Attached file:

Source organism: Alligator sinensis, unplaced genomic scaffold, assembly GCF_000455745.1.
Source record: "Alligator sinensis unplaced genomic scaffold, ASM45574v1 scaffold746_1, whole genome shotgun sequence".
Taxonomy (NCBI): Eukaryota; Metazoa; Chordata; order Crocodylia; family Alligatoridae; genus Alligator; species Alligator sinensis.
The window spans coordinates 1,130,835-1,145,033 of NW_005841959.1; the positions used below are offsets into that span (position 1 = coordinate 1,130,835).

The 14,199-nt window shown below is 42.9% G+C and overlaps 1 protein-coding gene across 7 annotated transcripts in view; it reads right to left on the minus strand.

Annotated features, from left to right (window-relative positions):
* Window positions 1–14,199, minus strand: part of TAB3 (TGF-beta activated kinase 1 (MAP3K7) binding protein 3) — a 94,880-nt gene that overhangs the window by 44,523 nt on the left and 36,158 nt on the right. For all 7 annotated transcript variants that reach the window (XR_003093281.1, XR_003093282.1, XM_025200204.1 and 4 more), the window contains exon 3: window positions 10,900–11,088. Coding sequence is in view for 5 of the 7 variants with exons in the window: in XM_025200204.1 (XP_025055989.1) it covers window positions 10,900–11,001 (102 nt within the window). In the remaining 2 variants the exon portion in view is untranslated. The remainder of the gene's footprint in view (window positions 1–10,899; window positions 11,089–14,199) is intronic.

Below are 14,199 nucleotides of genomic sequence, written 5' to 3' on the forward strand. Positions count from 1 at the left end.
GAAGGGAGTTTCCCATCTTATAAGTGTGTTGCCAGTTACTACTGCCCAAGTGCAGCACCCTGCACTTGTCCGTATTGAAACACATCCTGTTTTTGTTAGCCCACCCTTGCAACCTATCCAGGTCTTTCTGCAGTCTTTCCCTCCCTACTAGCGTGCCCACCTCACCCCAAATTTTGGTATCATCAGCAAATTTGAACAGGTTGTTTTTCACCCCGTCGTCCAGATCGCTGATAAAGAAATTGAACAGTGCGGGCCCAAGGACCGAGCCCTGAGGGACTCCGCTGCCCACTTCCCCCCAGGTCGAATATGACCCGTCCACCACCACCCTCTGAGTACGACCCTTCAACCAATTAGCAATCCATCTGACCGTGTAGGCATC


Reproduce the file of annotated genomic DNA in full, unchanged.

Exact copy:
Source organism: Alligator sinensis, unplaced genomic scaffold, assembly GCF_000455745.1.
Source record: "Alligator sinensis unplaced genomic scaffold, ASM45574v1 scaffold746_1, whole genome shotgun sequence".
Taxonomy (NCBI): Eukaryota; Metazoa; Chordata; order Crocodylia; family Alligatoridae; genus Alligator; species Alligator sinensis.
The window spans coordinates 1,130,835-1,145,033 of NW_005841959.1; the positions used below are offsets into that span (position 1 = coordinate 1,130,835).

The 14,199-nt window shown below is 42.9% G+C and overlaps 1 protein-coding gene across 7 annotated transcripts in view; it reads right to left on the minus strand.

Annotated features, from left to right (window-relative positions):
* Window positions 1–14,199, minus strand: part of TAB3 (TGF-beta activated kinase 1 (MAP3K7) binding protein 3) — a 94,880-nt gene that overhangs the window by 44,523 nt on the left and 36,158 nt on the right. For all 7 annotated transcript variants that reach the window (XR_003093281.1, XR_003093282.1, XM_025200204.1 and 4 more), the window contains exon 3: window positions 10,900–11,088. Coding sequence is in view for 5 of the 7 variants with exons in the window: in XM_025200204.1 (XP_025055989.1) it covers window positions 10,900–11,001 (102 nt within the window). In the remaining 2 variants the exon portion in view is untranslated. The remainder of the gene's footprint in view (window positions 1–10,899; window positions 11,089–14,199) is intronic.

Below are 14,199 nucleotides of genomic sequence, written 5' to 3' on the forward strand. Positions count from 1 at the left end.
GAAGGGAGTTTCCCATCTTATAAGTGTGTTGCCAGTTACTACTGCCCAAGTGCAGCACCCTGCACTTGTCCGTATTGAAACACATCCTGTTTTTGTTAGCCCACCCTTGCAACCTATCCAGGTCTTTCTGCAGTCTTTCCCTCCCTACTAGCGTGCCCACCTCACCCCAAATTTTGGTATCATCAGCAAATTTGAACAGGTTGTTTTTCACCCCGTCGTCCAGATCGCTGATAAAGAAATTGAACAGTGCGGGCCCAAGGACCGAGCCCTGAGGGACTCCGCTGCCCACTTCCCCCCAGGTCGAATATGACCCGTCCACCACCACCCTCTGAGTACGACCCTTCAACCAATTAGCAATCCATCTGACCGTGTAGGCATC